UK nuclear fuel cycle and R&D site Sellafied has signed a cooperation agreement with Tokyo Electric Power Company's Fukushima Daiichi Decontamination and Decommissioning Engineering Company (FDEC).
The 'operator to operator' co-operation agreement will see the two companies share knowledge, experience and skills on an on-going basis. This is the first time that any UK nuclear site operator has signed such an agreement with an international customer, according to Copeland member of Parliament Jamie Reed, who posted news on his website on 29 April.
The agreement will allow UK small businesses in the Sellafield supply chain opportunities to work at Fukushima. In addition, clean-up and safety experts will visit each others' sites regularly to share information, according to a statement from the UK's Department for Energy and Climate Change.
Sellafield Ltd managing director Tony Price said, "We serve similar local communities and I know that the one thing the Japanese are keen to mirror is the way in which we work with our local community to inform them about the work we do in an open, transparent and proactive manner. We've already sent a delegation to Japan to talk to them about how we work in partnership with our local stakeholders."
FDEC is TEPCO's new Fukushima decommissioning organization. The body, headed by Naohiro Masuda, will provide reports to TEPCO senior management and the government's decommissioning support organization. (See also: Fukushima Daiini man now in charge of Daiichi decom). It will receive support from TEPCO corporation, guidance from the decommissioning support organization, monitoring from TEPCO senior management, and incorporate industry views (executives from Hitachi-GE, Toshiba and Mitsubishi Heavy Industries sit on the board), and receive advice from foreign experts.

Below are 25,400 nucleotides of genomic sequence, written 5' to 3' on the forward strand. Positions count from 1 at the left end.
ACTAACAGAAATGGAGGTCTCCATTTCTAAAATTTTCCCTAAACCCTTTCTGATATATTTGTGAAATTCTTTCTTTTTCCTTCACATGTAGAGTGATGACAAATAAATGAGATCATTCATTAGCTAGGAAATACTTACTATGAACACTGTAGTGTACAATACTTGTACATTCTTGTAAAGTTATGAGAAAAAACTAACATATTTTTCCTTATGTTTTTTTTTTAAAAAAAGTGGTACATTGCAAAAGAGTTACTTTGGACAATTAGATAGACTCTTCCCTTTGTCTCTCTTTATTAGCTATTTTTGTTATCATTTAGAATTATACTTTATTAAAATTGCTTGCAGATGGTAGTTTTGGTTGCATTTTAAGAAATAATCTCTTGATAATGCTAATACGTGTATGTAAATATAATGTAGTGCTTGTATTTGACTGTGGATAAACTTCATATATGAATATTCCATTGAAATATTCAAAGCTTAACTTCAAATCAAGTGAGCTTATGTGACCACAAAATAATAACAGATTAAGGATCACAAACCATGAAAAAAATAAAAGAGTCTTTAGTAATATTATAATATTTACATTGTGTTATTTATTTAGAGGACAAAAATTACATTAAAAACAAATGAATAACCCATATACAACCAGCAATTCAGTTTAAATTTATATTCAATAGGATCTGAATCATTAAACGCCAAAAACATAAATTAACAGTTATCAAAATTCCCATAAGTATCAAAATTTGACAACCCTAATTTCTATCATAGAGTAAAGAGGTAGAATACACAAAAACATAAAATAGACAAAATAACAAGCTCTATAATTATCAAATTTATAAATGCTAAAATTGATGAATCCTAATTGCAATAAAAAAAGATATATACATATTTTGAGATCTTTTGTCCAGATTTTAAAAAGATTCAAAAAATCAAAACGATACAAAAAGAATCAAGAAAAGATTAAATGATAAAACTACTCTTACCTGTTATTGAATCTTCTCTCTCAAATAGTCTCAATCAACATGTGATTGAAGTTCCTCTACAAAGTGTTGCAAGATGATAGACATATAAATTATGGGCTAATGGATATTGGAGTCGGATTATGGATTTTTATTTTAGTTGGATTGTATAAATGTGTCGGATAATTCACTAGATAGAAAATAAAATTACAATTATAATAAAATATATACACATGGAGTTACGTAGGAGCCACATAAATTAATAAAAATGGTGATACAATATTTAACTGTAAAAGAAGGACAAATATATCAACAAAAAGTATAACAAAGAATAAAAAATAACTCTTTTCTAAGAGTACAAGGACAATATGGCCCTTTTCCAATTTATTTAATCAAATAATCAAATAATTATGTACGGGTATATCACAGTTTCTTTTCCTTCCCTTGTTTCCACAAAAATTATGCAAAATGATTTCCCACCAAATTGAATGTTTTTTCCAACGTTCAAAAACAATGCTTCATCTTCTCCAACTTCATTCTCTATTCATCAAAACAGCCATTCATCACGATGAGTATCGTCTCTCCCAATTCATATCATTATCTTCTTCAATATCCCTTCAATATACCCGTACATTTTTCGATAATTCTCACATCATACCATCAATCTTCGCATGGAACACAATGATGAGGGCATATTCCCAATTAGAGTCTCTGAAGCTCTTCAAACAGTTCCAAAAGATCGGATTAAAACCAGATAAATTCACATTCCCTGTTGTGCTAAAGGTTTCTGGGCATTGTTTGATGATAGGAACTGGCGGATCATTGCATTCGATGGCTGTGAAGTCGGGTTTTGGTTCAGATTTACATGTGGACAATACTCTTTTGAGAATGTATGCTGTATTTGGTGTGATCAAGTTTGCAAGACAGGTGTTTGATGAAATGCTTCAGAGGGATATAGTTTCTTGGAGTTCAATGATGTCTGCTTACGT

Masuda said, "We are now three years into the decommissioning of Fukushima Daiichi, and while we have made good progress our biggest challenge has been in shifting the mindset from power generation to decommissioning - working with Sellafield Ltd, who are several years ahead of us in terms of decommissioning, will help us to move forward more quickly.
We also have some wisdom that we can share, we've made some good progress over the last three years and we look forward to working closely with Tony and his team at Sellafield."
Sellafield's relationship with the Japanese goes back as far as the 1960s. BNFL worked closely with Japanese colleagues, supplying Magnox fuel and technical support for its 160 MW Tokai Japco reactor that began operation in 1965. Early spent Magnox fuel from Japanese reactors was sent to Sellafield for reprocessing in the Magnox reprocessing plant. Later the Japanese played a pivotal role in supporting the UK's nuclear industry and helping to finance the Thorp plant, for nearly 20 years reprocessed spent fuel from Japan and other plants around the world.
The announcement comes as part of a state visit to the UK by Japanese prime minister Naoto Kan, which had several other nuclear aspects. UK's ONR met with the Japanese regulator in September 2013.
Two annual conferences, the UK-Japan Nuclear Dialogue, organized by the UK Foreign & Commonwealth Office, were held in 2012 and 2013. Those meetings lead to the establishment of working groups in decommissioning, sharing approaches on stakeholder engagement.
After the state visit, the UK government announced it was establishing a UK-Japan civil nuclear joint research fund and a working group on nuclear energy research.
"Together, we believe that nuclear energy provides a consistent and affordable source of energy, and has a key role to play in the future low carbon energy mix," the UK government said.
Image: Sellafield director Tony Price and Fukushima DEC director Naohiro Masuda (Source: Sellafield)